Imaginary numbers, also known as complex numbers, are a fundamental concept in mathematics. They are defined as numbers that involve the imaginary unit, denoted by the symbol “$i$,” which is defined as the square root of $-1$. The Imaginary number is often represented in the form $a + bi$, where “$a$” and “$b$” are real numbers, and “$i$” represents the imaginary unit.

## The origin of imaginary numbers

The concept of imaginary numbers was first introduced by mathematicians in the 16th century, but it was met with skepticism and resistance due to its seemingly paradoxical nature. However, over time, mathematicians realized the significance and utility of imaginary numbers in solving complex equations and representing certain mathematical phenomena.

## Key properties of the imaginary number

One of the key properties of the imaginary number is their ability to extend the real number system to include solutions to equations that cannot be expressed using only real numbers. For example, the equation $x^2 + 1 = 0$ has no real solutions, but it can be solved by introducing the imaginary number. In this case, the solution is $x = \pm i$, where “$i$” represents the imaginary unit.

Imaginary complex numbers also play a crucial role in various branches of mathematics, such as complex analysis, quantum mechanics, and electrical engineering. They are used to represent and analyze oscillatory phenomena, such as alternating currents and electromagnetic waves.

## Imaginary Numbers Rules

1. The initial principle governing the imaginary number $i$ is expressed as $i^2=-1$ in mathematical discourse.
2. The solutions to the quadratic equation $x^2+1=0$ are the imaginary and complex numbers $i$ and $-i$.
3. In a more general context, let $a$, $b$, and $c$ be real numbers such that $a$ is not equal to zero, and the discriminant $\Delta$ defined as $b^2-4ac$ is less than zero. In this case, the quadratic equation $ax^2+bx+c=0$ has two complex solutions, which can be expressed as follows: $$x_1=\frac{-b+i\sqrt{-\Delta}}{2a}\quad\text{and}\quad x_2=\frac{-b-i\sqrt{-\Delta}}{2a}.$$
4. For any natural number $n$, $i^{2n}=(-1)^n$ and $i^{2n+1}=(-1)^ni.$

## Exercises in complex numbers

 Exercise 1: Demonstrate that for all $x\in \mathbb{R}$, the inequality $|e^{ix}-1|\le |x|$ holds. β For any $x\in \mathbb{R}$, the expression $e^{ix}-1$ can be rewritten as $e^{\frac{ix}{2}} (e^{\frac{ix}{2}}-e^{\frac{-ix}{2}})$. This can be further simplified to $e^{\frac{ix}{2}} 2\sin\left( \frac{x}{2}\right)$. Since $|\sin(y)|\le |y|$ for all $y\in \mathbb{R}$, we can conclude that $|e^{ix}-1|=2 \left| \sin\left( \frac{x}{2}\right)\right|\le 2 \left| \frac{x}{2}\right|=|x|$.
 Exercise 2: Determine the modulus and argument of the complex numbers \begin{align*}z_1=\frac{\sqrt{6}-i\sqrt{2}}{2},\quad z_2=e^{e^{i\beta}},\quad \beta\in\mathbb{R}.\end{align*} β It is known that $\cos(\pi/6)=\sqrt{3}/2$ and $\sin(\pi/6)=1/2$. Therefore, we have \begin{align*} z_1=\sqrt{2}\left( \frac{\sqrt{3}}{2}-\frac{i}{2}\right)= \sqrt{2}\left(\cos(\frac{\pi}{6})-i \sin(\frac{\pi}{6}) \right)= \sqrt{2}e^{-i\frac{pi}{6}}.\end{align*} Thus, the modulus of $z_1$ is $|z_1|=\sqrt{2}$ and the argument is $\arg(z_1)=-\frac{\pi}{6}$. On the other hand, we have \begin{align*} z_2= e^{\cos(\beta)+i\sin(\beta)}= e^{\cos(\beta)} e^{i\sin(\beta)}.\end{align*} Therefore, $|z_2|=e^{\cos(\beta)}$ and $\arg(z_2)=\sin(\beta)$.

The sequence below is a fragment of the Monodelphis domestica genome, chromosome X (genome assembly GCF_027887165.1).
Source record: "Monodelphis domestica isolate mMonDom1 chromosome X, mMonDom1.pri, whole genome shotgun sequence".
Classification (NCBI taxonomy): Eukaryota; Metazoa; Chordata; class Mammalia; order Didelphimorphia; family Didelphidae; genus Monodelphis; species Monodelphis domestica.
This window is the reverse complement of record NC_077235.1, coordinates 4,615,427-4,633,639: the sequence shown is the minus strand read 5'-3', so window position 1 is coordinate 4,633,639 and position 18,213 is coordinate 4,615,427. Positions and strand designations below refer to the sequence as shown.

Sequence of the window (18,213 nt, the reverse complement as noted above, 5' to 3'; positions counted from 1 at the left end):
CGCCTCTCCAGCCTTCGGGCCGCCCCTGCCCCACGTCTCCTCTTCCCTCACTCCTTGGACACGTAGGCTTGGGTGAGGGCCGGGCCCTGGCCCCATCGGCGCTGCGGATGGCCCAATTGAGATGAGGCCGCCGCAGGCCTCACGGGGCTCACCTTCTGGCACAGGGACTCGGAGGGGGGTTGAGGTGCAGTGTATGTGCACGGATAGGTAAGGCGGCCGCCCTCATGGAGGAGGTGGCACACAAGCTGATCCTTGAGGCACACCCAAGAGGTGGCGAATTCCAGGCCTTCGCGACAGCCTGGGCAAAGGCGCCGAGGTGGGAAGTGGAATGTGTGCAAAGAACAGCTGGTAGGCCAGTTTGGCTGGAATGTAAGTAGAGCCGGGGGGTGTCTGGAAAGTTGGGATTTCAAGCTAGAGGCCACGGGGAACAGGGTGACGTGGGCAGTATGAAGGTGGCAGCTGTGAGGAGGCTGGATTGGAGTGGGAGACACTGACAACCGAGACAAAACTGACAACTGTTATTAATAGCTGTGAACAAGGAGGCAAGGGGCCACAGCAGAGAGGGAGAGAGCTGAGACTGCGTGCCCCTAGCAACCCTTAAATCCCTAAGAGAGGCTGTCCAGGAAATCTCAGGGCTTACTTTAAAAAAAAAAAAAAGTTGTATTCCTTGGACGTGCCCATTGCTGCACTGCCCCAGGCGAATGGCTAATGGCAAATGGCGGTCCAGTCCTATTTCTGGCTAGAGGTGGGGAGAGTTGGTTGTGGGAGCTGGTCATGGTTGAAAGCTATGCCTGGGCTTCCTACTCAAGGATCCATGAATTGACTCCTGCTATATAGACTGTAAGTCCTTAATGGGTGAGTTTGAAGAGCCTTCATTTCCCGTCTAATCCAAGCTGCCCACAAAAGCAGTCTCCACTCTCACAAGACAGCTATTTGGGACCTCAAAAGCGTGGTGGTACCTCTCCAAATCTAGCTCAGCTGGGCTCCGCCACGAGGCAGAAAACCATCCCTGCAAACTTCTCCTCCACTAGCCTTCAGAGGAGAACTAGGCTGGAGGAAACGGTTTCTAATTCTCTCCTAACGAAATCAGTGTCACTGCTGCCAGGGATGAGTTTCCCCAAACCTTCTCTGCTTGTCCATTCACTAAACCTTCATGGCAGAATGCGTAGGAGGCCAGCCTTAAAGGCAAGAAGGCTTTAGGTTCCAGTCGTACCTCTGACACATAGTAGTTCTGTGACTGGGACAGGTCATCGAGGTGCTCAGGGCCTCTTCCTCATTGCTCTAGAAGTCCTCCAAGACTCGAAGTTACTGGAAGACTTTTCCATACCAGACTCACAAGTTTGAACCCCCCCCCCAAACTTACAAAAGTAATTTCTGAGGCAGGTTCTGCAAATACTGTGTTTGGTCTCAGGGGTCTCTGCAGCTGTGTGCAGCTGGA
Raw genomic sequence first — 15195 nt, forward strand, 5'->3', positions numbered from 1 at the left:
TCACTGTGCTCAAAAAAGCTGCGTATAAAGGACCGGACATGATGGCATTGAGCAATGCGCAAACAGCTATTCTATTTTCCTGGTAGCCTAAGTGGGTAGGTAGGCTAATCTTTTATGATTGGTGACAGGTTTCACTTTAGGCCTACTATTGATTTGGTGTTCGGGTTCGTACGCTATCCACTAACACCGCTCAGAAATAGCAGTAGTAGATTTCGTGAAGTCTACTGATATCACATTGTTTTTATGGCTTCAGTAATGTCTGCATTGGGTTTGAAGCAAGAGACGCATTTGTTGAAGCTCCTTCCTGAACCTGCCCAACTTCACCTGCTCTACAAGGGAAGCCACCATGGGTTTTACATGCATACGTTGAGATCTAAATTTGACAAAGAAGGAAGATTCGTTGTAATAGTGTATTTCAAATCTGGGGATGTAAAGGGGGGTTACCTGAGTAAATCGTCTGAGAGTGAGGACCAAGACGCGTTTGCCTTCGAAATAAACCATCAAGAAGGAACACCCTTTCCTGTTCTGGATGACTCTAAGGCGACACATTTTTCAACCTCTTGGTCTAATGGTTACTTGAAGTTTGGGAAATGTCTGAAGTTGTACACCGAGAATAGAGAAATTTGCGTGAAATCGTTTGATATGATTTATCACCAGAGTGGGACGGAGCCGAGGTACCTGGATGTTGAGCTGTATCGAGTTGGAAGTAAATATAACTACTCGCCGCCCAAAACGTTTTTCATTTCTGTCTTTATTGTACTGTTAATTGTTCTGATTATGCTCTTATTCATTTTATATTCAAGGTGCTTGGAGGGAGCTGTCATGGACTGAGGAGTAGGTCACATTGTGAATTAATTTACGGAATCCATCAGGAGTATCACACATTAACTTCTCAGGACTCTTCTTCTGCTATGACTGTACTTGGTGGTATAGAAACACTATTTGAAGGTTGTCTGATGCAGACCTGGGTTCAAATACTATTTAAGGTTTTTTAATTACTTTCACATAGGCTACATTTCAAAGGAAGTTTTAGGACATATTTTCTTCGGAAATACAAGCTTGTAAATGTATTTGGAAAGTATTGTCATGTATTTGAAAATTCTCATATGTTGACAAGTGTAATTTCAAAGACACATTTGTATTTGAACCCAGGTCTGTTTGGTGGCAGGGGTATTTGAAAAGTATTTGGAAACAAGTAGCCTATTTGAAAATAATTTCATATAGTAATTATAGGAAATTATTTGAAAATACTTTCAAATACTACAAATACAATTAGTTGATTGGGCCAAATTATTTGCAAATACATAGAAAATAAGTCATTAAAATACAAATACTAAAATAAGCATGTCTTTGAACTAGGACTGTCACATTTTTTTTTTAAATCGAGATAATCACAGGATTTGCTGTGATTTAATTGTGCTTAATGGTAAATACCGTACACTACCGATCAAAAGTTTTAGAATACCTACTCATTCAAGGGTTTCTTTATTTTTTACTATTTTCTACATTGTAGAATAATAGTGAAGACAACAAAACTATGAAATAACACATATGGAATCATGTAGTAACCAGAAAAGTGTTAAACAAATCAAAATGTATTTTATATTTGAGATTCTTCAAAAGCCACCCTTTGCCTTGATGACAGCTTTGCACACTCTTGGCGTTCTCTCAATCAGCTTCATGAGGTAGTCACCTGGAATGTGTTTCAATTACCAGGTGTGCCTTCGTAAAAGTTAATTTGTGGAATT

Exercise 3: Determine the algebraic form of the following complex numbers: \begin{align*} z_1=(5+i5)^4, \quad z_2= \left(\frac{1+i}{1+i\sqrt{3}}\right)^{40}. \end{align*} β The expression $5+i5=3\sqrt{2}(\frac{\sqrt{2}}{2}+i\frac{\sqrt{2}}{2})=3\sqrt{2} e^{i\frac{\pi}{4}}$ can be written as follows. Let $z_1$ be the complex number $5+i5$. Then, we have $z_1=3\sqrt{2} e^{i\frac{\pi}{4}}$. Using this result, we can calculate $z_1$ raised to the power of 6 and multiplied by $e^{i\frac{3\pi}{2}}$. Thus, we obtain $z_1^6 e^{i\frac{3\pi}{2}}=-i5800$. Similarly, we have $1+i=\sqrt{2}e^{i\frac{\pi}{4}}$ and $1+i\sqrt{3}=2 e^{i\frac{\pi}{3}}$. Let $z_2$ be the complex number $1+i\sqrt{3}$. Then, we can calculate $z_2$ raised to the power of 10 and multiplied by $e^{i\frac{40 \pi}{3}}$. This gives us $z_2=\frac{\sqrt{3}}{8}-i\frac{1}{8}$.

## Conclusion

In conclusion, the imaginary number is an essential concept in mathematics, providing a powerful tool for solving complex equations and representing various mathematical phenomena. Despite their initial skepticism, they have become an integral part of mathematical theory and find applications in numerous fields.

## Q&A for imaginary numbers

 Q1: Can you provide an example of how imaginary numbers are used in solving equations? β A1: Certainly! Consider the equation $x^2+4=0$. Using imaginary numbers, we find that $\pm 2i,$ demonstrating their role in solving equations with no real solutions.
 Q2: Are imaginary numbers used in practical applications outside of mathematics? β A2: Yes, the imaginary number has practical applications in fields such as electrical engineering, quantum mechanics, signal processing, and more. It simplifies complex calculations in these disciplines.
 Q3: Can you take the square root of a negative real number? β A3: No, the square root of a negative real number is undefined in the realm of real numbers. Imaginary numbers, represented by ‘i,’ were introduced to address this limitation.
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